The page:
Australia’s busiest rail network and a trade union have clashed over who is responsible for the train disruption following union actions this week.
The union, which launched industrial action on Wednesday and Friday, said the strike would not affect passengers and that if services are disrupted, it is because the government is playing games.
The NSW Secretary of the Rail, Tram and Bus Association, Alex Claassens, said it was disappointing that the NSW government has chosen to “deliberately block commuting in recent days and have tried to blame union action to give”.
But the acting state transportation minister hit back, dismissing the union’s “desperate” and “misleading” claims.
“The union even admitted today (Saturday) that if the government had not taken them to the Fair Work Commission, there would have been even more disruption to the network,” said Natalie Ward.
“You would think that in a week when the state was gripped by flooding and severe weather, they would stop playing politics and finally put the people first.”
Her comments came after Mr Claassens said there was “no reason” why train services would not run smoothly on Friday.
“No action is being taken by railway workers who would have a notable impact on services, but it appears the NSW government has decided to deliberately withhold services to make a public point,” he said.
“We call on the NSW Government to be honest about the reasons for any delays in service today. It is completely wrong to blame the action of rail workers.”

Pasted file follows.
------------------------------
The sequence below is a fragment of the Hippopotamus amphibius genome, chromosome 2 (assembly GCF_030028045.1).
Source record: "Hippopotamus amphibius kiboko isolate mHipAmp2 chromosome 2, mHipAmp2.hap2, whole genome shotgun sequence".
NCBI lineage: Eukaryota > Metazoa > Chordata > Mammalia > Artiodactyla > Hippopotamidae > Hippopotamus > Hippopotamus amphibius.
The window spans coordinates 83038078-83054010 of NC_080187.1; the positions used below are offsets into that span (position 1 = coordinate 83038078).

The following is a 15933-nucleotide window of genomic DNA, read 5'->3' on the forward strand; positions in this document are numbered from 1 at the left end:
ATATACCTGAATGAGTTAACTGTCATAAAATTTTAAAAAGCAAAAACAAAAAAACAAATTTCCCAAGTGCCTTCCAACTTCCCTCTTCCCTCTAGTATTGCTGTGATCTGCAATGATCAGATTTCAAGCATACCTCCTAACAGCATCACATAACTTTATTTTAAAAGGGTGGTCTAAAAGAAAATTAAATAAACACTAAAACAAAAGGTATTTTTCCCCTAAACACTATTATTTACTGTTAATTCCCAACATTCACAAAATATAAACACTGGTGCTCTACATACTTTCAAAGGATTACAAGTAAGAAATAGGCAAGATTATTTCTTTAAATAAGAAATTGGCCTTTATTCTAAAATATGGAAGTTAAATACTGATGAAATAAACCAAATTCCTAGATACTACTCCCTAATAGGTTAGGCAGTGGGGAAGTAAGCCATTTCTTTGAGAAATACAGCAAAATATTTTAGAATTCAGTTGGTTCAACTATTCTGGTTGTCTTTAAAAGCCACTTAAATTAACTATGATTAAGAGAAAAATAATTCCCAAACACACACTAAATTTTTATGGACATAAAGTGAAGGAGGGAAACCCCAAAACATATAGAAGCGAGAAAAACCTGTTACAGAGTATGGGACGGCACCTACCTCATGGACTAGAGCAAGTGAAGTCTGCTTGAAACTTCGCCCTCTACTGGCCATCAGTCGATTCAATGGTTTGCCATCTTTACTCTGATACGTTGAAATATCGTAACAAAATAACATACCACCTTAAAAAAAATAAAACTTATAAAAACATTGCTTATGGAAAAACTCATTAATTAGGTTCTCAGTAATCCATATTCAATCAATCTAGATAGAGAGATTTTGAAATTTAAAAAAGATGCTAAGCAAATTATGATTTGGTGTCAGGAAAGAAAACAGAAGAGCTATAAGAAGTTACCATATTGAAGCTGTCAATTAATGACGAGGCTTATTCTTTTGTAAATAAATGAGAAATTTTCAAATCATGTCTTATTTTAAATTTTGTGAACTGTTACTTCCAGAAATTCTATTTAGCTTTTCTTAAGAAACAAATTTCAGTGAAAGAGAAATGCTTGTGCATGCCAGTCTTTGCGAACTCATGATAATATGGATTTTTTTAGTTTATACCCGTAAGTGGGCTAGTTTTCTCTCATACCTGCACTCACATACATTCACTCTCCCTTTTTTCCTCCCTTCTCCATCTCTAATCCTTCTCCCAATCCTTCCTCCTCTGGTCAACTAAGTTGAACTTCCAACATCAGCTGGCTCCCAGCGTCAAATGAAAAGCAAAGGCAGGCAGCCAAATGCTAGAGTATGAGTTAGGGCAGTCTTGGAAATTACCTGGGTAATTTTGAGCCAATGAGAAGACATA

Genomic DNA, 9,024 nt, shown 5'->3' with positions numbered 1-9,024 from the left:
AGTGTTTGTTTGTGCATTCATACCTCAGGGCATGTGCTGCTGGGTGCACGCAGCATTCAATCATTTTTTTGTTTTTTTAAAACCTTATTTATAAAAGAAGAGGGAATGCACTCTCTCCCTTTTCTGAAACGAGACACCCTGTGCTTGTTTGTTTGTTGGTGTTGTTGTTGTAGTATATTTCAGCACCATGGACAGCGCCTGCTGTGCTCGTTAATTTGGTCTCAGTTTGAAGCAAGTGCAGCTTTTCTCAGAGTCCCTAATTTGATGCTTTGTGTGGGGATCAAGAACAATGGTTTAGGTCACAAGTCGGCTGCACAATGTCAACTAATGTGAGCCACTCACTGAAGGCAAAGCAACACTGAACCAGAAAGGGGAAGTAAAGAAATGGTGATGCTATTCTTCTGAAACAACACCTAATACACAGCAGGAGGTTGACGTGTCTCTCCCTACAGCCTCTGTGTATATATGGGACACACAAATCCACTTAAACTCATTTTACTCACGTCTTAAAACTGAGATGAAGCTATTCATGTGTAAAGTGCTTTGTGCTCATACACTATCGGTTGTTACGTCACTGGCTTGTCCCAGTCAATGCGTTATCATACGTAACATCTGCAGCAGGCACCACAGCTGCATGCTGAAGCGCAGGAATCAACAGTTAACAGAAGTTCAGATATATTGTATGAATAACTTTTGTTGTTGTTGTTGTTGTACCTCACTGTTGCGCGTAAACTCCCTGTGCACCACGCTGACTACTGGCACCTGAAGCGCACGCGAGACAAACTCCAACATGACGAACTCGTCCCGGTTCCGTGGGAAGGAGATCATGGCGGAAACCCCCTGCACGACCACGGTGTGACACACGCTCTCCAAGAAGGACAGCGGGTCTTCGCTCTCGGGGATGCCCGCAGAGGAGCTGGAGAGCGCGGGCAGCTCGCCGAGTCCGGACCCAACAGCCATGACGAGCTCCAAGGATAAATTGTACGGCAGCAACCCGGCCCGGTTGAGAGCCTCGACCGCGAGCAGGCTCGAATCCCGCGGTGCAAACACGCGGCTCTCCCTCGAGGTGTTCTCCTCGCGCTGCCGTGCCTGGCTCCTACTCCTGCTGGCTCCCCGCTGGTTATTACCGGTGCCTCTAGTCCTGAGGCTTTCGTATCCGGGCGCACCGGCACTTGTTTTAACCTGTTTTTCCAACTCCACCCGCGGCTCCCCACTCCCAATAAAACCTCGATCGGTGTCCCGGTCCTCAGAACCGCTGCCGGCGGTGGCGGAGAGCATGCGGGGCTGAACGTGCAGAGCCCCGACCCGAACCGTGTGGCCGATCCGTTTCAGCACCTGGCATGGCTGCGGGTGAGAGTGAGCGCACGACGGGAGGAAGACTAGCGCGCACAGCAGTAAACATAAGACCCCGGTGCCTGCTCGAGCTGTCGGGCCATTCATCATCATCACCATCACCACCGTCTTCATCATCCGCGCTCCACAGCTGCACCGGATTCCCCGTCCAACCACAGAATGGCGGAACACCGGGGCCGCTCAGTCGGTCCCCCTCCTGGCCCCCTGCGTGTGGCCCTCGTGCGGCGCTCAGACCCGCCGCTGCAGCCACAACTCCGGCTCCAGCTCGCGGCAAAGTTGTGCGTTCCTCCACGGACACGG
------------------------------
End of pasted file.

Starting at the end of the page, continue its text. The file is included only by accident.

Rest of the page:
“It appears the NSW government has learned nothing from the shameful shutdown of the track in February. They are at it again, deliberately cutting shifts and trying to blame the workers for a political point.”
The government has summoned the union and says the disruption to the rail network on Saturday was caused by the unions’ decision to strike.
The Fair Work Commission on Tuesday rejected an urgent offer from the NSW government to end the ongoing strikes that have hit the network in recent weeks.
The ruling applies only to an interim order that would have seen an emergency shutdown for Wednesday’s action. The committee also heard arguments on Thursday and Friday and was allowed to make a finding on Saturday.
Transport for NSW said the trains were at about 50 percent capacity as of Friday afternoon, partly as a result of bad weather and partly due to union action.
Central to the current dispute is the RBTU’s refusal for its members to operate a new fleet of trains built abroad due to safety concerns.
It says that the guards on the train cannot prevent accidents if the trains are not modified so new CCTV screens, communication buttons and door controls are added.
“Throughout this entire dispute, we have always been as fair and reasonable as possible while still making it very clear to NSW management and government that we are serious about fighting for the safe train commuters and workers they deserve.” said Mrs Claassens.
“It’s time the NSW government stopped playing political games and just listen to the rail safety experts, use common sense and take action to ensure commuters get the safe trains they deserve.”
The government recently agreed to spend $264 million on security improvements to the Korean-built New Intercity Fleet after talks with the union.
NSW Prime Minister Dominic Perrottet has promised this would happen, but the union wants a written agreement to finalize the changes before the union action is halted.